Change in Retirement Age in the US – New Proposal Revealed

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By: Richard S

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Thousands of older Americans are worried about the future of Social Security, with discussions about new proposals, potential payment cuts, and a probable shortfall in funds. Recent news suggests significant changes for retirees, including a proposed new retirement age.

Rachel Greszler, a senior research fellow at the Roe Institute, has introduced a proposal to raise the full retirement age to 70. This change, if enacted, would require millions of future retirees to wait longer to receive their monthly Social Security benefits.

New Retirement Age Proposal

Rachel Greszler’s proposal aims to address the Social Security Administration’s (SSA) impending fiscal cliff by raising the full retirement age (FRA) to 70. According to Greszler, this change is necessary to ensure the stability of the trust funds that support the nation’s primary retirement, survivor, and disability insurance (RSDI) program. The SSA’s 2023 Trustees Report indicates that Congress must act to secure these funds, which are projected to run out of money by 2035.

Impact on Retired Workers

Currently, the full retirement age in the United States varies by birth date and is gradually increasing as life expectancy rises. For those born after 1960, the FRA is 67. Early retirement can begin as early as age 62, but taking benefits early results in reduced monthly payments. Greszler’s proposal to raise the normal eligibility age to 70 aims to address the funding challenges facing the SSA.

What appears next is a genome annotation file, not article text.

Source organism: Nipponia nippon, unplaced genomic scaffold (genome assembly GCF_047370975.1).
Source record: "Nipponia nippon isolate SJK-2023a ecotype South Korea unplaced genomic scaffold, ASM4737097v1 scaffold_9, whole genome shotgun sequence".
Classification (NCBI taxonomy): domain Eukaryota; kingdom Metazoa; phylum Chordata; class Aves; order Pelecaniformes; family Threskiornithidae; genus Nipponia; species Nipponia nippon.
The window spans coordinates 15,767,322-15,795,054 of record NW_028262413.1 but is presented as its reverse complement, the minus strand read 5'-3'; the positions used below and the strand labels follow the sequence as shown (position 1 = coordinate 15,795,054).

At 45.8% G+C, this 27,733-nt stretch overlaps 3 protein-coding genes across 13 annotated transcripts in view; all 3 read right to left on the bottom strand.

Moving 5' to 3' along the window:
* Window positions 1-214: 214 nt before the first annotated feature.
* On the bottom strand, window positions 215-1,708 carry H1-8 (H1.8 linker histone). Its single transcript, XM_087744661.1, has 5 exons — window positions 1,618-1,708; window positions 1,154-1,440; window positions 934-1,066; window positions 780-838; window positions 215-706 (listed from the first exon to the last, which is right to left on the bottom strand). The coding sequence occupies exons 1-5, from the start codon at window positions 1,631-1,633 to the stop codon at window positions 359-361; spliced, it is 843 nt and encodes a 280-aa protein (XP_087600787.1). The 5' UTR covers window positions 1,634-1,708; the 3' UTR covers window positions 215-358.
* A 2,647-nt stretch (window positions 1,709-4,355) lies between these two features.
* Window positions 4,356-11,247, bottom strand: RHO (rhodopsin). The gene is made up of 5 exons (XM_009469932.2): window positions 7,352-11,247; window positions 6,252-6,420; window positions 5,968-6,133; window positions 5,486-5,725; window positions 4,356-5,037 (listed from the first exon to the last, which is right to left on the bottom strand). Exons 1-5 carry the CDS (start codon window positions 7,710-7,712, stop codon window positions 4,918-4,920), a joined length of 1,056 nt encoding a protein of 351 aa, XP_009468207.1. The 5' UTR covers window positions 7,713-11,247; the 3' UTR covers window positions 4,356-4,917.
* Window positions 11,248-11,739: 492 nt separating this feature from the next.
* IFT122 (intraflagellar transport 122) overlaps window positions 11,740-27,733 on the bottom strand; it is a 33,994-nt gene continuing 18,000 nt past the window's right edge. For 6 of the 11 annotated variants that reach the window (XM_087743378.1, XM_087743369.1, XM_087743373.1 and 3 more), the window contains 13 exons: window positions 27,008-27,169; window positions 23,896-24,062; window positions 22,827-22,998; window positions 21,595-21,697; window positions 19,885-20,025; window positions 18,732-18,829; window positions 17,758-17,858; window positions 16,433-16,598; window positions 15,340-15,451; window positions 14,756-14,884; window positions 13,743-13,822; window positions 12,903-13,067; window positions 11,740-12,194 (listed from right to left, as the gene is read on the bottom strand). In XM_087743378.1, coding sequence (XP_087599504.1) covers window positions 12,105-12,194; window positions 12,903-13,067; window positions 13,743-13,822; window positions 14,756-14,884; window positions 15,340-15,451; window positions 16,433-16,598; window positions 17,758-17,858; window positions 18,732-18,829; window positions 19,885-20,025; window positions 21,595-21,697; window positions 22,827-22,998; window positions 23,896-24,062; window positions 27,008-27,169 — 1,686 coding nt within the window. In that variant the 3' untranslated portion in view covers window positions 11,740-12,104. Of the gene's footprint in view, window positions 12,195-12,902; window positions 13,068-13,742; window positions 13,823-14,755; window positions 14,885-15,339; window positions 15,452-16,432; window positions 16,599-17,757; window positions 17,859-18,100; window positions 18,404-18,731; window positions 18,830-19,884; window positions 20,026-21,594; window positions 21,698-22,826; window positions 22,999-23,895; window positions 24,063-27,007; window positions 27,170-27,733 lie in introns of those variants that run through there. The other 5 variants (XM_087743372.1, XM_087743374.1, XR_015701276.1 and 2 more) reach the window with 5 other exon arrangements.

Financial Stability

Greszler argues that raising the retirement age is not only about financial stability but also reflects changing demographics and employment trends. With longer life expectancies, better healthcare, and less physically demanding jobs, many older Americans can continue working beyond traditional retirement ages.

This benefits both the workers, who can earn more money, and younger employees, who can learn from the experience and mentorship of older colleagues. Additionally, older workers have more options to transition gradually into retirement rather than stopping work abruptly.

Addressing the Shortfall

While raising the retirement age is a crucial step, it alone is insufficient to address the entire deficit facing the Social Security system. Greszler notes that this change would only resolve 20–30% of the program’s deficits. Inflation adjustments are also necessary to reduce another 20–25% of the remaining shortfall. Financial expert Stephen Kates from argues that raising the eligibility age simplifies and cuts benefits, resulting in a monthly income reduction of about 30 percent. If the earliest or full retirement age is raised, future retirees will receive fewer benefits and a later start date.

Inflation Adjustments

Greszler emphasizes that accurate inflation adjustments are vital for preserving the Social Security system. Without these adjustments, raising the retirement age alone will not be enough to secure the program’s future. The Center on Budget and Policy Priorities (CBPP) also warns that if policymakers do nothing, the projected reductions in Social Security payments in the 2030s will occur anyway. Therefore, a comprehensive approach, including both raising the retirement age and adjusting for inflation, is necessary to ensure the long-term viability of Social Security.

The proposed changes to Social Security, including raising the retirement age to 70, aim to address the program’s impending financial challenges. While these changes are necessary for the system’s stability, they also highlight the need for additional measures, such as accurate inflation adjustments, to fully resolve the deficit. As discussions continue, it is crucial for retirees and future beneficiaries to stay informed about these developments and know their potential impact on Social Security benefits.


What is the proposed new retirement age for Social Security?

The proposed new retirement age is 70.

Why is the retirement age being raised?

To address the Social Security Administration’s financial challenges.

Will raising the retirement age alone solve the funding issues?

No, inflation adjustments are also needed.

How will raising the retirement age affect benefits?

It may reduce monthly income by about 30 percent.

What is the projected shortfall for Social Security funds?

The funds are projected to run out by 2035 without changes.

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